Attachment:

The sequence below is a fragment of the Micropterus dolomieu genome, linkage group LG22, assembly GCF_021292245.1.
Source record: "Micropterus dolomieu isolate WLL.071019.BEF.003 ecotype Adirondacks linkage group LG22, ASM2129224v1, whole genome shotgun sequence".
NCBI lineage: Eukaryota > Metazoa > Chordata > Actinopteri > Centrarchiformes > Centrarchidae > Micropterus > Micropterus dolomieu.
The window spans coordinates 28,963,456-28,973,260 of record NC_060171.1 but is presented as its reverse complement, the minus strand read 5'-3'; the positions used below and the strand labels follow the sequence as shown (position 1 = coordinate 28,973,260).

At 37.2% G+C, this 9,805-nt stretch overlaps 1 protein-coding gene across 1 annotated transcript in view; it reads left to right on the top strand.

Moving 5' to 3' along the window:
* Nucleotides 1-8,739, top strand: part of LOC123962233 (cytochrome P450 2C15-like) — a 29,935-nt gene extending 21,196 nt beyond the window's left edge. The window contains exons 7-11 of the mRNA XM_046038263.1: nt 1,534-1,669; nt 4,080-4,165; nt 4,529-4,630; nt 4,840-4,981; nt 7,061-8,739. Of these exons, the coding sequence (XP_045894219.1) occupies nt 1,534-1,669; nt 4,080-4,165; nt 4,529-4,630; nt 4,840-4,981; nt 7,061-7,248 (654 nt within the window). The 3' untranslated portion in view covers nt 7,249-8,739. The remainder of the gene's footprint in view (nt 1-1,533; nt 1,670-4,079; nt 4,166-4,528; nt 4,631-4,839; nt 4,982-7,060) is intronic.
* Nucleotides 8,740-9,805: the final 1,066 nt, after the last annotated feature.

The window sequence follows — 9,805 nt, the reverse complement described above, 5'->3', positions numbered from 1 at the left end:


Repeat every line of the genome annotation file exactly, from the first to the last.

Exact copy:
The sequence below is a fragment of the Micropterus dolomieu genome, linkage group LG22, assembly GCF_021292245.1.
Source record: "Micropterus dolomieu isolate WLL.071019.BEF.003 ecotype Adirondacks linkage group LG22, ASM2129224v1, whole genome shotgun sequence".
NCBI lineage: Eukaryota > Metazoa > Chordata > Actinopteri > Centrarchiformes > Centrarchidae > Micropterus > Micropterus dolomieu.
The window spans coordinates 28,963,456-28,973,260 of record NC_060171.1 but is presented as its reverse complement, the minus strand read 5'-3'; the positions used below and the strand labels follow the sequence as shown (position 1 = coordinate 28,973,260).

At 37.2% G+C, this 9,805-nt stretch overlaps 1 protein-coding gene across 1 annotated transcript in view; it reads left to right on the top strand.

Moving 5' to 3' along the window:
* Nucleotides 1-8,739, top strand: part of LOC123962233 (cytochrome P450 2C15-like) — a 29,935-nt gene extending 21,196 nt beyond the window's left edge. The window contains exons 7-11 of the mRNA XM_046038263.1: nt 1,534-1,669; nt 4,080-4,165; nt 4,529-4,630; nt 4,840-4,981; nt 7,061-8,739. Of these exons, the coding sequence (XP_045894219.1) occupies nt 1,534-1,669; nt 4,080-4,165; nt 4,529-4,630; nt 4,840-4,981; nt 7,061-7,248 (654 nt within the window). The 3' untranslated portion in view covers nt 7,249-8,739. The remainder of the gene's footprint in view (nt 1-1,533; nt 1,670-4,079; nt 4,166-4,528; nt 4,631-4,839; nt 4,982-7,060) is intronic.
* Nucleotides 8,740-9,805: the final 1,066 nt, after the last annotated feature.

The window sequence follows — 9,805 nt, the reverse complement described above, 5'->3', positions numbered from 1 at the left end: